Federal Reserve May Hold Rates as Bond Yields Spike

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With the inverted bond yield noticing upward shifts, hedge funds are excessively shorting U.S. treasury debt. So much so that The Bank for International Settlements (BIS) has warned financial markets that hedge funds could disrupt the U.S. Treasury market. Primarily because of the massive size of leveraged bets against it.

The $600 Bn short position against the $25 Tn U.S. Treasury market can cause problems in a couple ways. For one, because trading futures contracts is leverage intensive and, because of its very nature, can amplify losses, and also because of a damaging massive sell off due to impending losses similar to what occurred at the start of the 2020 pandemic.

The BIS also noted concerns regarding relative value trade, a strategy involving the comparative advantage between an asset’s current price and its futures price. Right now Treasury futures are trading at slightly more than the actual debt itself due to the fact that an initial margin on a futures contract, or up-front cash, is less than the cost of the underlying debt. Relative value trading, in this context, are massive purchases by hedge firms of underlying U.S. treasuries while simultaneously selling treasury futures. When the time to fulfill the contract comes, they can deliver on the actual security itself and pocket the difference.

This is occurring at a massive rate because of the nominal change between futures and treasuries. It is often financed by hedge funds using overnight borrowing on the money market.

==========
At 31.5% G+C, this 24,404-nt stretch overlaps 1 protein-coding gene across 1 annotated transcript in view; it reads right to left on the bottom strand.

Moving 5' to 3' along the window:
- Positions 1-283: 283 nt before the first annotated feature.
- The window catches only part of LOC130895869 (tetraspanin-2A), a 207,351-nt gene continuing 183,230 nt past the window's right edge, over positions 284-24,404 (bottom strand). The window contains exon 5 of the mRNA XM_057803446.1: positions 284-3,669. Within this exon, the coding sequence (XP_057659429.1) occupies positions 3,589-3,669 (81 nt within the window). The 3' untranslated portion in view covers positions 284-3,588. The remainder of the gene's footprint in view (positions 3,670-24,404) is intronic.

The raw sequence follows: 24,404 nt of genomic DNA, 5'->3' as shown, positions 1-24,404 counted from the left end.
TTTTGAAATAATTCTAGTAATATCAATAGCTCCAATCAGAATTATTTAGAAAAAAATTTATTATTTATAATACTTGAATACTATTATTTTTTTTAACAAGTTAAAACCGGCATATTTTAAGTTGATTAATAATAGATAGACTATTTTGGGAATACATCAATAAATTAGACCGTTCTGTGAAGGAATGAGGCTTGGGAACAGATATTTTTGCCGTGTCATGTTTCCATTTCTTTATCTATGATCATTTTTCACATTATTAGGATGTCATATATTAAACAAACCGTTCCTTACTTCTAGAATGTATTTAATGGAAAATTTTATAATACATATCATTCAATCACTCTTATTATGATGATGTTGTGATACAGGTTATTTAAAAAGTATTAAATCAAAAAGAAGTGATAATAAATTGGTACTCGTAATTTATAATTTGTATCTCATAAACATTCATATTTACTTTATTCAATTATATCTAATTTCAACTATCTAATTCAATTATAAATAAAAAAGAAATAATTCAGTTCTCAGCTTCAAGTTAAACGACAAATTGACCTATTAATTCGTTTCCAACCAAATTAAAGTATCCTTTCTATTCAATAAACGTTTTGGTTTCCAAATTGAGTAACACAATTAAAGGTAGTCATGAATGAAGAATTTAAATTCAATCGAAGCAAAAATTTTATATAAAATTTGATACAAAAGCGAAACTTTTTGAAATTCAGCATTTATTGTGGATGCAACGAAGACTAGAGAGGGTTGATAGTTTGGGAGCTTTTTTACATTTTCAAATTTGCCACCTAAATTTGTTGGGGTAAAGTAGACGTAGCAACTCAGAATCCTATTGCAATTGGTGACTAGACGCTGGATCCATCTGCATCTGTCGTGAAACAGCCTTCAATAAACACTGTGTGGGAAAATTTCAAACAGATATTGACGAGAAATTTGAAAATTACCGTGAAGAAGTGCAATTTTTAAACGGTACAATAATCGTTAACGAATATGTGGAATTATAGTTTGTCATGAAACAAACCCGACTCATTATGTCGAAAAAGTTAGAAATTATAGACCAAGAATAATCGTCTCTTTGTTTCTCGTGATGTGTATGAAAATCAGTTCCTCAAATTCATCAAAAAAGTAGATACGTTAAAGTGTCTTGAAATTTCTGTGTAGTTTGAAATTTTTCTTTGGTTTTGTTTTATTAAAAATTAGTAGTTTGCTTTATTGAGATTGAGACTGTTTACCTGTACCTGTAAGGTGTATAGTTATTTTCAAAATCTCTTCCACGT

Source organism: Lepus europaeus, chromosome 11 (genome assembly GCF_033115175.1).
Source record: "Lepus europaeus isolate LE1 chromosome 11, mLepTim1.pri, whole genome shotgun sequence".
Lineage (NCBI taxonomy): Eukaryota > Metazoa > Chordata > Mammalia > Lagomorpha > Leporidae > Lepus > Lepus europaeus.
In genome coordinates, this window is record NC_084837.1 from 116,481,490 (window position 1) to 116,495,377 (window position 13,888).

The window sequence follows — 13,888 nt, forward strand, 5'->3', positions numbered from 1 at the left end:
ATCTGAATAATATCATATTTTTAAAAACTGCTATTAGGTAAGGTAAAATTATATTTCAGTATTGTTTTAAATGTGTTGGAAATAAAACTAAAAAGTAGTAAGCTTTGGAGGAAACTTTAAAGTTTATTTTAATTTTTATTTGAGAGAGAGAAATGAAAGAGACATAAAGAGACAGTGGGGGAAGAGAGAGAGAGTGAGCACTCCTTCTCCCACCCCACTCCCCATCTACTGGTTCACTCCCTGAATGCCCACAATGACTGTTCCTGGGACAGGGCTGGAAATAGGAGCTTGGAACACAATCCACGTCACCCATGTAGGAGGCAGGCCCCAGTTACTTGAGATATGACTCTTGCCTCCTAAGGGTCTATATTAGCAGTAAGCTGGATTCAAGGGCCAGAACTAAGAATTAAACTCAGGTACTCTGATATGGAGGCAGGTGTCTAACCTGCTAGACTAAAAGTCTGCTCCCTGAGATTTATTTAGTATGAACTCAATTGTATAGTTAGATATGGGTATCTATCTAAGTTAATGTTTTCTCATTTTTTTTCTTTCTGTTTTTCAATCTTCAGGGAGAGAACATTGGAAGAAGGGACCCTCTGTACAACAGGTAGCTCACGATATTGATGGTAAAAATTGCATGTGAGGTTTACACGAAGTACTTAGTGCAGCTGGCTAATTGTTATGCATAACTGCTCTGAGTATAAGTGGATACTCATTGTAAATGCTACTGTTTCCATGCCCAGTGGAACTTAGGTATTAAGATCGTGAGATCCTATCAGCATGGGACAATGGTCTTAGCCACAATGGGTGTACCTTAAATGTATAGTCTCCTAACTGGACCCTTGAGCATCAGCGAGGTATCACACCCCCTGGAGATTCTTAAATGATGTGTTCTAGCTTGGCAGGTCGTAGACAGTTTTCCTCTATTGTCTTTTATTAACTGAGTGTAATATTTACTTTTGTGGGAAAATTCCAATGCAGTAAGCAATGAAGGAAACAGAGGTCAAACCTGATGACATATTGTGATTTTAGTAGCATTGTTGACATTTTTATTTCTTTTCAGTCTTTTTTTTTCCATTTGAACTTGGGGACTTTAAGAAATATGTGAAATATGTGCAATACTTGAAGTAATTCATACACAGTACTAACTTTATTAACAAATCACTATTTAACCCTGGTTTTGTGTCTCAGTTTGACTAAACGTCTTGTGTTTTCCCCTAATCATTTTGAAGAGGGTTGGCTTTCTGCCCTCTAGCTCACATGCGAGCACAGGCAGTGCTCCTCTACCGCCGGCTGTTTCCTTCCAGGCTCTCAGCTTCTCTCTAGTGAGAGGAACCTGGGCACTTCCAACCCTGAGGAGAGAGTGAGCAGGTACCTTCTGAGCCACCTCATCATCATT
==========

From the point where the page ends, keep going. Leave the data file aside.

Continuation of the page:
A bond inversion occurs when the yield of short-term bonds is higher than that of long-term bonds. The yield is the return on original investment, but because coupon payments are typically fixed, this means that when bonds are resold on the secondary market, their price is inversely proportional to their yield. Water seeks its own level and it is the same with Newton’s Second Law of thermodynamics as well as the bond market. Bond yields increase with the Federal Reserve’s target rate hikes.

The bond yield inverts because investors are pessimistic about the near future. Bond yields increase with the Federal Reserve’s target rate hikes. With easy money policies through COVID between April 2020 to March 2022, and incremental tightening steps over the last year and a half (an upper limit of .25% in 2022 and stepped up to 5.5% in 2023) coupled with recession on the horizon, the yield curve is inverted and rates are rising across the board.

With the yield on some short-term bonds being currently higher than the Fed’s upper target of 5.5% currently, Federal Reserve officials are suggesting that the central bank may leave interest rates unchanged in the next meeting in three weeks.

Phillip Jefferson, vice chair of the Fed’s board stated on Monday in a speech to the National Association for Business Economics that he would “remain cognizant” of the higher bond rates and he also mentioned to “keep that in mind as I the future path of policy.”

This means that instead of another regulatory rate hike, the Federal Reserve may be able to use the rise in rates to slow inflation to its 2% target.

The Russo-Ukraine war and the Israel-Hamas war both have an influence on rising rates as well as our current soft landing that may prove to be fairly hard due to excessive speculation.